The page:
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Land and Sea Sensory Sorting Activity

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There’s many different versions of this sensory play activity on the ‘gram and here’s ours! Sorting activities are so beneficial to little learners: they can help them to build on preexisting knowledge (in this case, animal names and habitats) and boost development of hand-eye coordination. Read on to find out more…

Age Suggestion:

This sensory sort can work from as young as 12 months (either choose land or sea) or for preschoolers as a sort and play exercise.

As with all of the activities featured on this website, please supervise closely.

Benefits:

Here’s just a few reasons why you should try sorting activities with your little ones:

  • Develops problem solving skills
  • Helps understanding of mathematical concepts such as matching and classifying (you can even count the animals in each tray afterwards)
  • Boosts language skills – each animal can be named and their habitat discussed
  • Helps children to cross the midline
  • Works fine motor skills
  • Helps to develop hand strength and fine motor skills
  • Develops perseverance for tricky tasks

You will need:

  • 2 trays (we used the Flisat table)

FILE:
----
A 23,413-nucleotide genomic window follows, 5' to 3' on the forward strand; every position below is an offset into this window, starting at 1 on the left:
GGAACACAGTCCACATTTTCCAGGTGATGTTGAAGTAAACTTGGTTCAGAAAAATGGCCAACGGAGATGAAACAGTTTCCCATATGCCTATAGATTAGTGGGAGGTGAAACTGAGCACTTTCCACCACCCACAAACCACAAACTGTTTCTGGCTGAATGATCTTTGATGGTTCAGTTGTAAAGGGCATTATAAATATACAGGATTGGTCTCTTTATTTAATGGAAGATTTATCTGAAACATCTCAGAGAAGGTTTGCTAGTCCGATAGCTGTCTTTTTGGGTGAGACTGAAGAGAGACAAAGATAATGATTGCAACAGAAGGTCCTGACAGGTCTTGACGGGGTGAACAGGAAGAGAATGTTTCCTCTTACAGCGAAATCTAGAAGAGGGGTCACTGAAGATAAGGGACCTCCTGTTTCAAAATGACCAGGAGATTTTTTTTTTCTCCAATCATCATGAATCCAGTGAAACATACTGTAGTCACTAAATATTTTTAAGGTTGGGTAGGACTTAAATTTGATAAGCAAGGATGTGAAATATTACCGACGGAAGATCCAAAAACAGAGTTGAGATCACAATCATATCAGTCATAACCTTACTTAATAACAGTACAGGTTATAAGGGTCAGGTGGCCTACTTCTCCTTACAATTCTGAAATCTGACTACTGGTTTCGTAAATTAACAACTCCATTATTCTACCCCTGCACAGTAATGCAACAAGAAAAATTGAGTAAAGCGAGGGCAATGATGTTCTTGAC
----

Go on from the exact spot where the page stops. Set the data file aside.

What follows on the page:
• Food colouring in blue and green
  • Plain flour
  • Water
  • Shaving foam
  • Herbs from the garden
  • A selection of animal figurines from both the land and sea, presented in a bowl/ tray
  • A selection of kitchen utensils.
  • A towel – place underneath the trays or table you are using to prevent slipping.
  • Wipes or damp cloth

Method:

  1. Sprinkle a thin layer of plain flour into the bottom of each tray.
  2. Add drops of food colouring on top – the more you use, the darker the colour!
  3. Gradually add water until you get a gloop like consistency.
  4. If you wish, add herbs to the ‘land’ tray and shaving foam to the ‘sea’ bin.
  5. Place a variety of land and sea creatures into a tray for sorting.

Results

Miss 3 wanted to sort the animals (which she did at top speed) but wasn’t at all interested in play. Mr 14 months however was all about exploring the trays – so I guess we can call that a win?

Here’s the thing about sensory play: it doesn’t always work out exactly as intended but that doesn’t mean it was a complete failure. Sometimes children need to be introduced to a new sensory experience on a few occasions before they will really engage so I will be trying a similar activity to this in the future.

Want more?

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Sian Thomas

Sian Thomas

Sian is the founder of Teach Investigate Play. She helps parents navigate the early years by providing meaningful and simple activities. She also owns 'Get Set Social Media' - a social media consultancy for small businesses. From the UK, now living in Vienna (via Australia). About page has more!

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